blood orange tart

This blood orange tart is full of velvety blood orange curd, crispy citrus crust, luscious piles of vanilla whipped cream – and candied orange slices, because we fancy. We’ve taken the step past sprinkles (though, to be honest, if you put sprinkles on this I would not be upset) all the way to real fruits garnishing our tarts. It’s almost spring! We’re doing fine!

In all honesty, I spend what seems like my entire week in a lab, playing with fossils that are way too old for me – a casual 300 million years too old, and messing around (a.k.a. carefully using because I’m terrified to break) microscopes that are fancier than any piece of equipment I’ve ever touched. It’s almost spring! I’m doing fine!

I’m sure you’re being your best self right now. Maybe you had one too many mimosas for brunch last weekend, but it is citrus season, and we can still pretend that Vitamin C prevents all nasty illnesses – and hey – you won’t get scurvy anytime soon. It’s almost spring! We’re doing fine and we don’t have scurvy!

This tart will help walk you out of any scurvy worries and into a land where blood oranges naturally make everything a delightful shade of pink – where candied oranges look good no matter how you arrange them, and where there’s blood orange curd to eat by the spoonful. It will help you walk out of the winter citrus with dignity, unlike the fourth mimosa you had last brunch. It’s almost spring! We like dignity!

So, by my logic, this tart will not only taste delicious, it will prevent scurvy, bring back your dignity that a mimosa ran off with, and help you gracefully enter springtime. And yes, I’m so fully aware that it is still February, but here outside of Philly it’s feeling an awful lot like spring, and despite my schooling in climate change, I’m here for it. It’s almost spring! We’re doing fine in climate-change-warmness! Make this tart. You won’t be sorry.

 

blood orange tart

citrus tart crust:
1 1/2 sticks (12 Tbs) cold unsalted butter, diced
1/3 cup sugar
2 egg yolks, room temperature
2 cups all-purpose flour
1/4 tsp. salt
1 Tbs cold water
Zest of 1 blood orange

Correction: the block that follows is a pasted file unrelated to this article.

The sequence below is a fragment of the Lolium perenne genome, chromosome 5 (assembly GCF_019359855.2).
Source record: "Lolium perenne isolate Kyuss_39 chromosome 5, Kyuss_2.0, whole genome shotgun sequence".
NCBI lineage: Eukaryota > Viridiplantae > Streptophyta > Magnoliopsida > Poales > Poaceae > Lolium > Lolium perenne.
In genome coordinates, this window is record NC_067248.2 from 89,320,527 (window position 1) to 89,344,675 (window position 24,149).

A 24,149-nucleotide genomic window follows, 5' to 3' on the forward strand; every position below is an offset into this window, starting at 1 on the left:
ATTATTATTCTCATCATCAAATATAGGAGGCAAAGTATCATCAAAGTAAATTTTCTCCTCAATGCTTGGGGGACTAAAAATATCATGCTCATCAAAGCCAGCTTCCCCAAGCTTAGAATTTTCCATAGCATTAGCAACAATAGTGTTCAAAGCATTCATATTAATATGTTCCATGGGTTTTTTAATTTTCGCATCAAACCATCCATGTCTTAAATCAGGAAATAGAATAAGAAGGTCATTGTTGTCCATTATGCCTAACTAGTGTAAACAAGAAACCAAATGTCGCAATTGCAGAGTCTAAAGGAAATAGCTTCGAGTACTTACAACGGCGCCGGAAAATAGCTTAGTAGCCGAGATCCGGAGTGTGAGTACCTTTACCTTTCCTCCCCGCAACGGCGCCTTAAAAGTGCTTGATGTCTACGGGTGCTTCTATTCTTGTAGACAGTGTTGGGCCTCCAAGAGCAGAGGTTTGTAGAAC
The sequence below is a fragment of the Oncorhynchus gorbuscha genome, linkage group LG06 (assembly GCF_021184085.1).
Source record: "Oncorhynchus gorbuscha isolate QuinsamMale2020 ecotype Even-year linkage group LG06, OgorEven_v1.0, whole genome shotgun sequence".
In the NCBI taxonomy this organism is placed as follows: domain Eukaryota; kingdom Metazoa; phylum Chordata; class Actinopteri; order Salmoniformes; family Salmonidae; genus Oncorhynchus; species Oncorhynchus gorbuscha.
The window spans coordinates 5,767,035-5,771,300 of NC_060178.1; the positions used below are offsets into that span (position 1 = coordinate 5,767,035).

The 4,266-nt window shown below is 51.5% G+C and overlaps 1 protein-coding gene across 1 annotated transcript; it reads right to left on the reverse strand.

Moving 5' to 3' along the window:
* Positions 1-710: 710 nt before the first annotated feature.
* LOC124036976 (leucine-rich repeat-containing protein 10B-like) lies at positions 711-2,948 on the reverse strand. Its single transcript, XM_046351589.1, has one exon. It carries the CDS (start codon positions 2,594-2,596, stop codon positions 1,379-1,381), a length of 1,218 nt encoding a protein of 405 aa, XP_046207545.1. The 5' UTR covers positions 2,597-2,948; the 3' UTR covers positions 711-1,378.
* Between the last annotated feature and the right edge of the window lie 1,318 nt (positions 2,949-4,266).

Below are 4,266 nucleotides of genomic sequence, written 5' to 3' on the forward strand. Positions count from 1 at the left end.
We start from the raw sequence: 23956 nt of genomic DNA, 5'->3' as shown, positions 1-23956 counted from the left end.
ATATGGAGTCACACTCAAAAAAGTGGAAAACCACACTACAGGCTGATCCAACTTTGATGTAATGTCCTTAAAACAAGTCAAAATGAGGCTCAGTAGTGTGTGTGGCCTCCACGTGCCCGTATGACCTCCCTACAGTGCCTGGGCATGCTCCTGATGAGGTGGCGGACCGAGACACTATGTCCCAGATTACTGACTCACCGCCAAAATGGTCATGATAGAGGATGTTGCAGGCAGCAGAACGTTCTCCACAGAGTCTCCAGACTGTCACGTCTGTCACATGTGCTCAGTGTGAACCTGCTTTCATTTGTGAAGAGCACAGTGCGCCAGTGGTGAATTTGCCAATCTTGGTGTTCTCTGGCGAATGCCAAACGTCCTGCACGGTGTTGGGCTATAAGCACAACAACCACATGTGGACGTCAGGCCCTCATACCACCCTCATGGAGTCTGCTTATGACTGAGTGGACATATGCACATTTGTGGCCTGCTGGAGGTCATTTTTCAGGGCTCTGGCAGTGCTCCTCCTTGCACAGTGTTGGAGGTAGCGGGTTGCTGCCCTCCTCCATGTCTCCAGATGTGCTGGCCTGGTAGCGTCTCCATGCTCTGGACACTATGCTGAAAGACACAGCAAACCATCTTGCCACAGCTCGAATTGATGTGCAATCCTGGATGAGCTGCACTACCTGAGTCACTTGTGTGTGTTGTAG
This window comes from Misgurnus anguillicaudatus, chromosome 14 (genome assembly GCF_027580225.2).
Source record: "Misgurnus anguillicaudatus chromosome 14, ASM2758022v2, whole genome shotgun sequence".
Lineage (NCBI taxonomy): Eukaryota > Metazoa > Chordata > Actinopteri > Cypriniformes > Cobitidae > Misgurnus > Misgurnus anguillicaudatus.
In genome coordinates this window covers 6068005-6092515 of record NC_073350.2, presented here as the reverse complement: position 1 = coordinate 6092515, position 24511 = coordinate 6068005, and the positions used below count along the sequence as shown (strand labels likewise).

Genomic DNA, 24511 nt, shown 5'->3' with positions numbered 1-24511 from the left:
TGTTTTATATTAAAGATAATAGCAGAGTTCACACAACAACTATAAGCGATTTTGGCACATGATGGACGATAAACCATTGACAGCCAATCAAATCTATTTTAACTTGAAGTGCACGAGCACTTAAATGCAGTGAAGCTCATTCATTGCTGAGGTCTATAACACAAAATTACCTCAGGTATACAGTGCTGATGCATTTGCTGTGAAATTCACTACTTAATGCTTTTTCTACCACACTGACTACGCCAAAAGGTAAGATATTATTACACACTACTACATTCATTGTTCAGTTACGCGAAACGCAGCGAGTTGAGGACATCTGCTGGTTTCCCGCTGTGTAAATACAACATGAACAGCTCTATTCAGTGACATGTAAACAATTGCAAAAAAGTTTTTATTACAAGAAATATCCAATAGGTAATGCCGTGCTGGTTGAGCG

blood orange curd:
2 eggs
5 egg yolks
1 1/2 cups plus 2 Tbs sugar
1/4 cup plus 2 Tbs cornstarch
1 cup blood orange juice
Pinch of salt
1/4 cup water
1 1/2 Tbs blood orange zest
4 Tbs butter

vanilla scented whipped cream: 
1/2 cup heavy cream
Scraped seeds of one vanilla bean or 1 teaspoon vanilla extract
1 Tbs sugar

candied orange slices:
1 blood orange/orange, thinly sliced into rounds
1/2 cup powdered sugar

how-to: tart crust
Rub orange zest into sugar with your fingertips. Toss the zesty sugar with butter cubes in the bowl of a stand mixer. Using the paddle attachment, beat butter and sugar on medium speed until a paste forms with no lumps, about 5 minutes. 

Add egg yolks, one at a time, mixing until combined after each addition. Scrape down sides of the bowl.

Sift flour and salt together in a separate bowl. With the mixer on low speed, add dry ingredients, just until combined. Add the cold water and mix briefly.

Turn dough out onto lightly floured surface and knead several times until smooth. Wrap tightly in plastic wrap and refrigerate for at least 1 hour and up to 1 day.

When ready to bake, preheat oven to 375. Roll out dough to fit your tart pan, and don’t worry if it cracks or breaks here and there. Press it into the pan until there is a uniform thickness. Dock with a fork. For best results and less shrinkage, stick the lined pan in the fridge for about 15 minutes. Line pan with parchment paper and fill with dried beans (or rice, or baking weights) and bake for 12-15 minutes, until the bottom is somewhat dry. Remove weights and bake for another 15-20 minutes more until the crust is evenly golden brown. Let cool completely.

how-to: blood orange curd
In a medium bowl, whisk together eggs, egg yolks and sugar until the mixture is a pale yellow and fluffy. Add the cornstarch and salt and continue mixing. Add blood orange juice, zest, water and butter, and mix until somewhat incorporated (the butter will not mix in). Pour the mixture into a heavy bottomed saucepan over medium heat, and whisk continuously until mixture thickens and deepens in color. Remove from heat and whisk for an additional minute or two. Pour mixture into the pre-baked and cooled tart crust. Cover surface with plastic wrap and let cool in the fridge for at least an hour – ideally more.

how-to: vanilla scented whipped cream
Using a stand mixer fitted with the whisk attachment, mix together cream, sugar, and vanilla seeds until stiff peaks form. Spread over surface of the tart and garnish with dried orange slices.

how-to: candied orange slices:
Preheat oven to 225 degrees. Put the powdered sugar in a medium, shallow bowl. Dip each slice to coat and place on parchment lined baking sheet. Bake until dried and slightly shriveled, about 1 1/2-2 1/2 hours. Let cool. Arrange over whipped cream on top of tart.

earl grey pound cake